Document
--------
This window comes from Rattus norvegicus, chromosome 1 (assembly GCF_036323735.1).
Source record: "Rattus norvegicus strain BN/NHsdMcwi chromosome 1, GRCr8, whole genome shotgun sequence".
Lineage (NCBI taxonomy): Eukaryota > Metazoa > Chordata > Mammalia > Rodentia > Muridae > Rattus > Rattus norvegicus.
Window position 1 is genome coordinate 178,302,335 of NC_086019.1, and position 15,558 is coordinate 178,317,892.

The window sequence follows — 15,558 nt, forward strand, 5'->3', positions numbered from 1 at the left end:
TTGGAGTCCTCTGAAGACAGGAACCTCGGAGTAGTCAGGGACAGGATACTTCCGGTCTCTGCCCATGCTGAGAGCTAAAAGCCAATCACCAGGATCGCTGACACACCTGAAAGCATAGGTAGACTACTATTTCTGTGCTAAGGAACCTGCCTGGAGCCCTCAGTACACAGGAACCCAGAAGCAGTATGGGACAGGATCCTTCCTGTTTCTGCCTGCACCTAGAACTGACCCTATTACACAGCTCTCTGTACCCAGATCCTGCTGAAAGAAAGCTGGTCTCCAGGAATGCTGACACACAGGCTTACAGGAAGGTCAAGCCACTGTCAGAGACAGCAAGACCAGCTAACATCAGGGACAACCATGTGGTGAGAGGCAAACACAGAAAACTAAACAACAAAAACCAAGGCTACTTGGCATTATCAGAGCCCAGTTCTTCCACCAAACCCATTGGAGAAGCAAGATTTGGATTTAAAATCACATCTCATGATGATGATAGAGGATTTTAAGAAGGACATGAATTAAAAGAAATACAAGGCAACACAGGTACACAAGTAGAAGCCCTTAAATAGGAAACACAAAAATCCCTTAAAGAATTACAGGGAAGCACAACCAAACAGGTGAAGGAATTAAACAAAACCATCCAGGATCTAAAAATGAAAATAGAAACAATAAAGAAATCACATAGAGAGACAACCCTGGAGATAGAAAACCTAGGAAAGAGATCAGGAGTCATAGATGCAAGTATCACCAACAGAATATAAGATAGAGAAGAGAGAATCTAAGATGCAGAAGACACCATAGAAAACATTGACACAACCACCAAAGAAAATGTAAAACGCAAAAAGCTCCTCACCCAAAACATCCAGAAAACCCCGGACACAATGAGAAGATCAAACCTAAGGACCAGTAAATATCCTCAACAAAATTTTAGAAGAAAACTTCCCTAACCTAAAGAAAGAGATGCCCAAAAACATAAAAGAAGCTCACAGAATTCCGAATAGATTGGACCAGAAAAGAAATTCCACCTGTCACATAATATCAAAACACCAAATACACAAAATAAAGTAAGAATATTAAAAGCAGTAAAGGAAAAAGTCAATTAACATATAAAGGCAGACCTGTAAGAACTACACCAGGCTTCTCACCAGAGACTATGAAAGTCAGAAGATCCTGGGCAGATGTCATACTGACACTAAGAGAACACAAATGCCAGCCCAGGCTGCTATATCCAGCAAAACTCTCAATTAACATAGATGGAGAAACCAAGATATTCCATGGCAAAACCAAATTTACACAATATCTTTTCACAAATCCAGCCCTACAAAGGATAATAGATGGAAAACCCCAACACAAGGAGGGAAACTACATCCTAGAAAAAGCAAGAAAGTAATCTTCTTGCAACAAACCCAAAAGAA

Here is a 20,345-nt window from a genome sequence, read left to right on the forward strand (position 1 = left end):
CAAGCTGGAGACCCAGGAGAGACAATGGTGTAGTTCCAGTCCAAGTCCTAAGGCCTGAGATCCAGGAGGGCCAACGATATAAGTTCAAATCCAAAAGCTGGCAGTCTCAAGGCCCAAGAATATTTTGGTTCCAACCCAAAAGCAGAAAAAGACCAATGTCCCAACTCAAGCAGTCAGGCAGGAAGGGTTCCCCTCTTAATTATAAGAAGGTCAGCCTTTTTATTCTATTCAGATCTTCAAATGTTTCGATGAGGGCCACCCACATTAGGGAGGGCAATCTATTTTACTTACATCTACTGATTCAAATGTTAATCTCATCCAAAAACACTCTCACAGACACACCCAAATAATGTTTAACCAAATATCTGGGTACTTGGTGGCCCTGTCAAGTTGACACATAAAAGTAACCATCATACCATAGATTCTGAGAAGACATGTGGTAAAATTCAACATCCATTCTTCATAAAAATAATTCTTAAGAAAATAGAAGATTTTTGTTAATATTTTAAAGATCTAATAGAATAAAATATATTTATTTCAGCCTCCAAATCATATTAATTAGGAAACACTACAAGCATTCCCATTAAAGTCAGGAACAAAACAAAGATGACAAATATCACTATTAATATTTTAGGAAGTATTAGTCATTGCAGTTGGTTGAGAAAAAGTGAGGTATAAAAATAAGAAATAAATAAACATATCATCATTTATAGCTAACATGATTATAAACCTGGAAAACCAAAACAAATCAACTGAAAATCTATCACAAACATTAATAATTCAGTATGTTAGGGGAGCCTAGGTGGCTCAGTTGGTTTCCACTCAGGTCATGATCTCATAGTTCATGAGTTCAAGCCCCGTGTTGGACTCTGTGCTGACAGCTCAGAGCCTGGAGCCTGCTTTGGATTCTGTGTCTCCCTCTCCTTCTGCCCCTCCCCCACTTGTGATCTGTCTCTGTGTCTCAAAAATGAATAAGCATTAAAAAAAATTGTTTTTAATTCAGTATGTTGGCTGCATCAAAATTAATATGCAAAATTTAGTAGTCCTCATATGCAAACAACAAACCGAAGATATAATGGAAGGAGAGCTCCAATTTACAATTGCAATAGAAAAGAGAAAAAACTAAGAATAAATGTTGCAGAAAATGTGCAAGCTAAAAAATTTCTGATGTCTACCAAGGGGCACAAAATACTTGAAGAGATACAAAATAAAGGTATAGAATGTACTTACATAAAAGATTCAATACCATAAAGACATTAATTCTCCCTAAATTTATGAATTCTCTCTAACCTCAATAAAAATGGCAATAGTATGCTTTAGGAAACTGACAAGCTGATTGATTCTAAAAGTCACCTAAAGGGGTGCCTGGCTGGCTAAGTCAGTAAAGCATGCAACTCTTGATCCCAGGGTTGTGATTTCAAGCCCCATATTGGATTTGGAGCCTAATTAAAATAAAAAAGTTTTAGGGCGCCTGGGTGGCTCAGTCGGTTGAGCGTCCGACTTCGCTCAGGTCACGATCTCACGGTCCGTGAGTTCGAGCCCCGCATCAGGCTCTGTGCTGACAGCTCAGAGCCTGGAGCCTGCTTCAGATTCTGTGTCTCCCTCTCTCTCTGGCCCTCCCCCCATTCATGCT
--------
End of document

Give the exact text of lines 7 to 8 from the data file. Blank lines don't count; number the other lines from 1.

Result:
Here is a 20,345-nt window from a genome sequence, read left to right on the forward strand (position 1 = left end):
CAAGCTGGAGACCCAGGAGAGACAATGGTGTAGTTCCAGTCCAAGTCCTAAGGCCTGAGATCCAGGAGGGCCAACGATATAAGTTCAAATCCAAAAGCTGGCAGTCTCAAGGCCCAAGAATATTTTGGTTCCAACCCAAAAGCAGAAAAAGACCAATGTCCCAACTCAAGCAGTCAGGCAGGAAGGGTTCCCCTCTTAATTATAAGAAGGTCAGCCTTTTTATTCTATTCAGATCTTCAAATGTTTCGATGAGGGCCACCCACATTAGGGAGGGCAATCTATTTTACTTACATCTACTGATTCAAATGTTAATCTCATCCAAAAACACTCTCACAGACACACCCAAATAATGTTTAACCAAATATCTGGGTACTTGGTGGCCCTGTCAAGTTGACACATAAAAGTAACCATCATACCATAGATTCTGAGAAGACATGTGGTAAAATTCAACATCCATTCTTCATAAAAATAATTCTTAAGAAAATAGAAGATTTTTGTTAATATTTTAAAGATCTAATAGAATAAAATATATTTATTTCAGCCTCCAAATCATATTAATTAGGAAACACTACAAGCATTCCCATTAAAGTCAGGAACAAAACAAAGATGACAAATATCACTATTAATATTTTAGGAAGTATTAGTCATTGCAGTTGGTTGAGAAAAAGTGAGGTATAAAAATAAGAAATAAATAAACATATCATCATTTATAGCTAACATGATTATAAACCTGGAAAACCAAAACAAATCAACTGAAAATCTATCACAAACATTAATAATTCAGTATGTTAGGGGAGCCTAGGTGGCTCAGTTGGTTTCCACTCAGGTCATGATCTCATAGTTCATGAGTTCAAGCCCCGTGTTGGACTCTGTGCTGACAGCTCAGAGCCTGGAGCCTGCTTTGGATTCTGTGTCTCCCTCTCCTTCTGCCCCTCCCCCACTTGTGATCTGTCTCTGTGTCTCAAAAATGAATAAGCATTAAAAAAAATTGTTTTTAATTCAGTATGTTGGCTGCATCAAAATTAATATGCAAAATTTAGTAGTCCTCATATGCAAACAACAAACCGAAGATATAATGGAAGGAGAGCTCCAATTTACAATTGCAATAGAAAAGAGAAAAAACTAAGAATAAATGTTGCAGAAAATGTGCAAGCTAAAAAATTTCTGATGTCTACCAAGGGGCACAAAATACTTGAAGAGATACAAAATAAAGGTATAGAATGTACTTACATAAAAGATTCAATACCATAAAGACATTAATTCTCCCTAAATTTATGAATTCTCTCTAACCTCAATAAAAATGGCAATAGTATGCTTTAGGAAACTGACAAGCTGATTGATTCTAAAAGTCACCTAAAGGGGTGCCTGGCTGGCTAAGTCAGTAAAGCATGCAACTCTTGATCCCAGGGTTGTGATTTCAAGCCCCATATTGGATTTGGAGCCTAATTAAAATAAAAAAGTTTTAGGGCGCCTGGGTGGCTCAGTCGGTTGAGCGTCCGACTTCGCTCAGGTCACGATCTCACGGTCCGTGAGTTCGAGCCCCGCATCAGGCTCTGTGCTGACAGCTCAGAGCCTGGAGCCTGCTTCAGATTCTGTGTCTCCCTCTCTCTCTGGCCCTCCCCCCATTCATGCT